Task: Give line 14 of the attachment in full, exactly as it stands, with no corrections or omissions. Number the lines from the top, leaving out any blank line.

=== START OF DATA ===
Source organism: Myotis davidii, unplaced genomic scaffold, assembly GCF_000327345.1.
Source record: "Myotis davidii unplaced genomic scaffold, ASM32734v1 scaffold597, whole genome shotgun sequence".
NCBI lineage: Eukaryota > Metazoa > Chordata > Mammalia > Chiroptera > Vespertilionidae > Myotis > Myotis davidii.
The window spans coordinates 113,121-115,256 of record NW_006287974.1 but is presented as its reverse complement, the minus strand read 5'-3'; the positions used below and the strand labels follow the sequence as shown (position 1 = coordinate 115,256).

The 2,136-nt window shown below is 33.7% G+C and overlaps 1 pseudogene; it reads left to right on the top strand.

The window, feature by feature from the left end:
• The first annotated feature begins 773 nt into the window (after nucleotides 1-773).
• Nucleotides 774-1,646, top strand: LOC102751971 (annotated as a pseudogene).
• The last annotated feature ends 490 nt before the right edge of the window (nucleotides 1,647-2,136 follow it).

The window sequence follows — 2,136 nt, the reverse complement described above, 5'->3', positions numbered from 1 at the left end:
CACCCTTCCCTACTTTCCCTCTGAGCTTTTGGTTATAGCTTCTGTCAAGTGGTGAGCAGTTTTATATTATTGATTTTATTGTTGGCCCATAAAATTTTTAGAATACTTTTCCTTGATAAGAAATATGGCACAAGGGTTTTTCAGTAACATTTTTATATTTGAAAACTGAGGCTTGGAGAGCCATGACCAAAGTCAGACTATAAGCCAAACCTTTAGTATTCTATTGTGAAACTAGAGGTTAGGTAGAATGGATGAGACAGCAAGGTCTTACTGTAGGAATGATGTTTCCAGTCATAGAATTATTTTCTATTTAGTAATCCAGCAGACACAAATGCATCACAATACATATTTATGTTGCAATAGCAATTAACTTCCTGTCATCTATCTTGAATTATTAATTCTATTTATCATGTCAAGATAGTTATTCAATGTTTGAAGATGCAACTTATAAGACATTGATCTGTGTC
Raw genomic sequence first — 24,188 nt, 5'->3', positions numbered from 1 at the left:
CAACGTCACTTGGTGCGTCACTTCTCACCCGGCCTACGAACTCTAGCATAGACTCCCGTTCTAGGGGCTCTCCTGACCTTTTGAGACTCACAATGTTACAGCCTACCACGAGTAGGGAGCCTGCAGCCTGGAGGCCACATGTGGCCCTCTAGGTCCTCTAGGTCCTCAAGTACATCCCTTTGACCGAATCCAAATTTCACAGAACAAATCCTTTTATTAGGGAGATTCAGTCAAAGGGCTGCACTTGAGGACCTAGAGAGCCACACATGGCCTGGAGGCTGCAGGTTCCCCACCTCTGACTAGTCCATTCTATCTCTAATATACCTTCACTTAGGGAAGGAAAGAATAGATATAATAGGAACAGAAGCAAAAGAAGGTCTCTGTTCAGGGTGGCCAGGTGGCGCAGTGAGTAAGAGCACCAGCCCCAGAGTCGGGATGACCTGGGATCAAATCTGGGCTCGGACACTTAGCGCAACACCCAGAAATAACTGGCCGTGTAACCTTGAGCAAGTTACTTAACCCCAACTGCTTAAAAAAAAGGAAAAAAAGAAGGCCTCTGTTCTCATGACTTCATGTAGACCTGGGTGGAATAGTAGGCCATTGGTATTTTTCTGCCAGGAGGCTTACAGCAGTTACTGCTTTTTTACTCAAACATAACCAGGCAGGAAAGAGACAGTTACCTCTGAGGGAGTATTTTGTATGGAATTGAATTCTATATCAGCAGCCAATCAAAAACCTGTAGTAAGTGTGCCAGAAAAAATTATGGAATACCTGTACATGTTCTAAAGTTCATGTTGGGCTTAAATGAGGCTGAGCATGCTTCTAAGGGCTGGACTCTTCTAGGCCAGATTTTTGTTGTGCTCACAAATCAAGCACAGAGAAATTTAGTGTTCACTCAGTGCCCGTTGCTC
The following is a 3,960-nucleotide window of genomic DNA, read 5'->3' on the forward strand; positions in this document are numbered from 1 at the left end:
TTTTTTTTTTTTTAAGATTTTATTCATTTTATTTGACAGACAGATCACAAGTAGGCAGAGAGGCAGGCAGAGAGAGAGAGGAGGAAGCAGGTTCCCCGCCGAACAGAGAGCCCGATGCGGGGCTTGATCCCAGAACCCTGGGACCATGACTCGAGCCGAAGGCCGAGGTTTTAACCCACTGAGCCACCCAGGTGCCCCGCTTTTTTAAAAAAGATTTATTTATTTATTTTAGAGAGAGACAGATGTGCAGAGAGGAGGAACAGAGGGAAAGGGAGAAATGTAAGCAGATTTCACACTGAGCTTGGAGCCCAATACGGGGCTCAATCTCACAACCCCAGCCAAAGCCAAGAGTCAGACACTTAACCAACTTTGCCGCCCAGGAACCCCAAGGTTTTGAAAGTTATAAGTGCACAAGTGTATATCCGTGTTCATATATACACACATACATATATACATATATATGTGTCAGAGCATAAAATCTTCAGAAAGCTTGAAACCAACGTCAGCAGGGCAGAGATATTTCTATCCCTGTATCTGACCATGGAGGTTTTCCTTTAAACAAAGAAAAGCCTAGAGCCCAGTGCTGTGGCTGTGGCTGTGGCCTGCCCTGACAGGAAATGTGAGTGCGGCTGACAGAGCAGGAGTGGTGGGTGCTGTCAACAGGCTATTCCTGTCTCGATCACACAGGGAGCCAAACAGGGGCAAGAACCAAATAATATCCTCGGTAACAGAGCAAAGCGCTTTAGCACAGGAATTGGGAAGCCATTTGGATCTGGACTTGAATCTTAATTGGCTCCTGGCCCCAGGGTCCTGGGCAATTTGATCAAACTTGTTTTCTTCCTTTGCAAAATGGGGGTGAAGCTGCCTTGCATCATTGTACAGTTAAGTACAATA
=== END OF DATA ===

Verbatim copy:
The following is a 3,960-nucleotide window of genomic DNA, read 5'->3' on the forward strand; positions in this document are numbered from 1 at the left end: